Our differentiating factor is quality, said John Michael E. Nocidal, operations manager of Nene’s Flower Shop. 

“We prioritize our services, the quality of our flowers, and [our customers’] convenience,” he said in a separate interview on the same day.  

They outsource during the times that they don’t have the flowers needed on hand, Mr. Magno said. 

Kasi order na ‘yan ng client, so kailangan natin ma-provide yung needs ni client [The client already ordered it, so we need to provide their needs],” he said. 

Life, color, exuberance

Flowers are “an easy way to add an immediate impact to the décor of The Lobby, our restaurants, rooms, and events,” according to Mariano B. Garchitorena, director of brand communications of The Peninsula Manila.

“Sometimes it’s just the burst of color from masses of sunflowers or Bells of Ireland that lend a welcoming vibe; on other occasions, like on Christmas, we deck The Lobby with boughs of red berries mixed with cinnamon sticks and you feel warm and fuzzy and Christmasy,” he added in a February 7 email.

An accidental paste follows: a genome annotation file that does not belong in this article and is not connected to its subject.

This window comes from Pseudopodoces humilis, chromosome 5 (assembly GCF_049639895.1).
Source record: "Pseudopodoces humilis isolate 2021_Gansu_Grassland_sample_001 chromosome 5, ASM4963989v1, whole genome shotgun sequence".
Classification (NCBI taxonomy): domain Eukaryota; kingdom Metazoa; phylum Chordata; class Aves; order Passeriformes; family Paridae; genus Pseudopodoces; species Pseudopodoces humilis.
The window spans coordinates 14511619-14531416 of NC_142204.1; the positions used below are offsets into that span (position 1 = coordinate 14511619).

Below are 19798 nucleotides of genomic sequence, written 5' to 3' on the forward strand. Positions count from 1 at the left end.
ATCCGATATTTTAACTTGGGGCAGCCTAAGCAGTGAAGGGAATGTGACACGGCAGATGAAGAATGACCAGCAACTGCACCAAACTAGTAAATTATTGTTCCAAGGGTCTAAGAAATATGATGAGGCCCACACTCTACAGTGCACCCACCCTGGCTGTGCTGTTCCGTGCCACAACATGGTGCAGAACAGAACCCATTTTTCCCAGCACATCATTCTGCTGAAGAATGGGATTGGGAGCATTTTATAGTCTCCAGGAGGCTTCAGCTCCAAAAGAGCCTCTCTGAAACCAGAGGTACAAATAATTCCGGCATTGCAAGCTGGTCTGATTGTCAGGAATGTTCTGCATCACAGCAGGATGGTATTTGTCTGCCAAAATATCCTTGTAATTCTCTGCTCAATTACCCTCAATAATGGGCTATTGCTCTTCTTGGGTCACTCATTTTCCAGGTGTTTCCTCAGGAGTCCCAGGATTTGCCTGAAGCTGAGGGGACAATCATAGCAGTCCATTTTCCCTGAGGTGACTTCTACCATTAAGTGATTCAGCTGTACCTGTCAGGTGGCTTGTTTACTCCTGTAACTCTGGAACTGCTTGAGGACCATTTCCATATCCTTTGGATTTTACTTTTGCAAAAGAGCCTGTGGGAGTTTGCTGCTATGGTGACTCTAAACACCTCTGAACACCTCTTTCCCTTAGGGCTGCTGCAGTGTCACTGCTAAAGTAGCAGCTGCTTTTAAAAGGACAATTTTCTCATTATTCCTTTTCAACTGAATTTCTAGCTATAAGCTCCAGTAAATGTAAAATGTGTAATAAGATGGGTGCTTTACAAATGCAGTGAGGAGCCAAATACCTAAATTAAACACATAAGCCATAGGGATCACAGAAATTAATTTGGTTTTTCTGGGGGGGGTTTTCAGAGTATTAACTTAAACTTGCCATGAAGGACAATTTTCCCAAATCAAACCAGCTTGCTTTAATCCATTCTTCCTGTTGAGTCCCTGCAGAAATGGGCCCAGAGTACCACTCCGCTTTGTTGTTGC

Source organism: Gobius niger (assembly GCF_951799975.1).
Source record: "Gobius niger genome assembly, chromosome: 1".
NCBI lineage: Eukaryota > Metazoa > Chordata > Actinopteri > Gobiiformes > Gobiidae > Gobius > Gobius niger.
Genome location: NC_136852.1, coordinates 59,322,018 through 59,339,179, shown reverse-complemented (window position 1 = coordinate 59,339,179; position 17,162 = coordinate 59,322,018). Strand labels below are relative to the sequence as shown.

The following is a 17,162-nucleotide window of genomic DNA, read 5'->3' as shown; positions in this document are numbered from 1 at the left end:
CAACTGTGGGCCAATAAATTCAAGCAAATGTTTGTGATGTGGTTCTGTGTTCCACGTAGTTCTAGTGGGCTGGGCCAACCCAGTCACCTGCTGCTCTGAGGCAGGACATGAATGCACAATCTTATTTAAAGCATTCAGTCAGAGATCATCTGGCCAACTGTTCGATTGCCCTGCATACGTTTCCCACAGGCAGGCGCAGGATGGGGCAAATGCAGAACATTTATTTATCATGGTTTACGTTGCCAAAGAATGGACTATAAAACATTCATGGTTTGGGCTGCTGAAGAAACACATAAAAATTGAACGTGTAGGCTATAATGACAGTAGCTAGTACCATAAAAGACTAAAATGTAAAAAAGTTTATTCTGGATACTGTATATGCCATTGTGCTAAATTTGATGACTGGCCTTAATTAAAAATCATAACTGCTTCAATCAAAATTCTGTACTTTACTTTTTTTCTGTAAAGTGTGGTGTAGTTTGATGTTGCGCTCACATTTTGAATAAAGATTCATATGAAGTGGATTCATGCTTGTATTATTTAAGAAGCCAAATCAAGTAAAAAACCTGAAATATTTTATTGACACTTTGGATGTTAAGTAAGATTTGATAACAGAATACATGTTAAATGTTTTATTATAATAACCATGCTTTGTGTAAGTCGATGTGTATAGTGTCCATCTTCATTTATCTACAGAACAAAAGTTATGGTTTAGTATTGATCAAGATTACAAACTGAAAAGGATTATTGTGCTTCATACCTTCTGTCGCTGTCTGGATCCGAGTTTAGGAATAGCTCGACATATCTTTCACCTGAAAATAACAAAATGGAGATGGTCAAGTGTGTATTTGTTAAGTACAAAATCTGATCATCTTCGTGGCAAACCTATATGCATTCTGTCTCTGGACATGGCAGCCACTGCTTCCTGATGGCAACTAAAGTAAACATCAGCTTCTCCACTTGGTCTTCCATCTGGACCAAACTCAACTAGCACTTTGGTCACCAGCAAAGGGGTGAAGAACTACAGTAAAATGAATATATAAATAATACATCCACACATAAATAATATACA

Flowers, Mr. Garchitorena said, “make a statement, add charm, and infuse the hotel with life, color, and exuberance.”

Source: The Peninsula Manila
Source: The Peninsula Manila

The hotel, he told BusinessWorld, prefers flowers known for their longevity such as roses, zinnias, and orchids. Popular too are flowers such as stargazers, carnations, and hydrangeas.

“We also like to play around, incorporating and combining flowering plants with evergreens into our overall design… since they don’t require frequent updating,” he said.